It’s perfectly normal!
When I ask people like you, “What’s holding you backfromm working for yourself?” The most common response I get is “fear”.
Fear of not making enough money to pay your bills.
Fear of failure.
Fear of being an imposter.
Fear of losing the acceptance of your loved ones.
First, I want to let you know that having any of these fears or others is perfectly normal. It’s your brain’s way of protecting you from what it deems as “unfamiliar”.
I want to teach you how to manage your fears.
Where Does Fear Come From?
You see your brain runs on the sugar “glucose”. It has a limited supply, so it wants to make sure it gets used wisely. Back in our hunter-gather days, conserving your energy for “sure things” was crucial to your survival.
In modern life, we can take more chances, but our brain still craves certainty. It tells you to be afraid when it hasn’t encountered a new opportunity like working for yourself before.
Think of your brain as an overprotective parents constant telling you “no”.
It thinks it’s doing what’s best for you, but without all the the facts. Sometimes saying “no” is the easiest way to deal with something you don’t understand.
The first step to overcome your fears is to recognize it’s a natural biological function of your brain.
Knowing this function occurs in your brain puts your fears in a new context. Your rational mind can evaluate your fears to see if your instinctual mind’s reaction is a valid one.
Here’s the deal with fear. It never goes away. Again, it’s a natural function of your brain.
What I want to help you do is manage your fear more effectively. It’s an ongoing practice you can strengthen to weaken your fears.
3 Exercises To Manage Your Fears
#1 List All Your Fears
Make a list of all your fears or maybe just the ones you have about working for yourself. That action alone is going to start weakening your fears by releasing them from your mind onto a piece of paper or a screen.
Now write down the trigger for each of those fears. What’s the action you might take to cause that fear to occur?
For example, you might have a fear of failure. So the trigger might be trying something you haven’t done before, but you really want to try it, like working for yourself.
When you think about it, each fear is just one potential outcome for each of your actions. In reality, there are infinite outcomes and your fear is just one of them.
So next to each action, I want you to think of 3 other outcomes beyond your fear.
For example, you might be afraid to start blogging because you have a fear of being an imposter. Being criticized by others is one possible outcome. Three alternative outcomes might be:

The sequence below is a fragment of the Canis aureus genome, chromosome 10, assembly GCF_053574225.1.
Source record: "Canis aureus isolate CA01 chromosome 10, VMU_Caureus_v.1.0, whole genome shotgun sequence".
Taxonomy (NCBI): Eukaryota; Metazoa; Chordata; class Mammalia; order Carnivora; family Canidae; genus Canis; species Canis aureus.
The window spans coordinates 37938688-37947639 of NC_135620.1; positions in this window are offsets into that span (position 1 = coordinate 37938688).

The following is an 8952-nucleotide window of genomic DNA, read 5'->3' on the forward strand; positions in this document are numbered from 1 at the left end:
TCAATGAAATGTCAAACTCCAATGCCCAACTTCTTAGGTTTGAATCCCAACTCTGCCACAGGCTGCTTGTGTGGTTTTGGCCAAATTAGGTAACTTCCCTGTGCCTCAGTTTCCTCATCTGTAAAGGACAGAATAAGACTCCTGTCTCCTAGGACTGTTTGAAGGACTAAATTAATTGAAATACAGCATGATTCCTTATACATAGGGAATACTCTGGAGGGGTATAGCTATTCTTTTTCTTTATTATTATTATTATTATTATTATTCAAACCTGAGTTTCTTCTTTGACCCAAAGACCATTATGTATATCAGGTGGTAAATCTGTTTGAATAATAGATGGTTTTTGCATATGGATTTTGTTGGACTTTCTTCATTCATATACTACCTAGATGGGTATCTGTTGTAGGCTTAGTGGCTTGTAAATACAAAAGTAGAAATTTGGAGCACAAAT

- You’ll learn something about yourself as a result of what you wrote.
- You’ll learn something new about the subject matter you are curious about.
- You’ll make a new connection when someone reaches out to you because of something you wrote.
Remember, your fear is just one possible outcome of many. Challenge yourself to imagine other possible positive outcomes to weaken your fear.
#2 Worst Case Scenario
Pick one of your fears and I want you to think of the worst case scenario if that fear came true.
Say your fear is not making enough money to sustain yourself when you are working for yourself fulltime. Let’s make it even worse. Imagine you quit your job and you don’t make any money working for yourself for 6 months!
What are you going to do? What are your options? What’s the plan if that worst case scenario happens?
Remember, your brain likes certainty.
It likes when you have a plan. When you have a plan for how you are going to handle your worst case scenario, (which is highly unlikely in the first place) your brain feels more relieved.
Having a plan for your worst case scenario weakens your fear.
We all have a fear of commitment in some shape or form. I think fear grips us because we view our actions as “all or nothing”.
Again, your brain gets nervous about going all in on something it hasn’t experienced before.
Weaken your fear by getting more familiar with whatever it is you want to do, but don’t over commit. Create a little experiment with a deadline.
For example, instead of quitting your job to work on your own fulltime, try creating a side business. Work on it for just 30 days to she how you like it. At the end of the 30 days evaluate how you feel about what you’ve accomplished.
Then you can decide if you want to abandon your experiment, continue it or try something else.
Creating little experiments helps you gain familiarity and confidence to keep moving forward without the need to make it an all-or-nothing decision.
If you try one of these experiments. Let me know how it goes!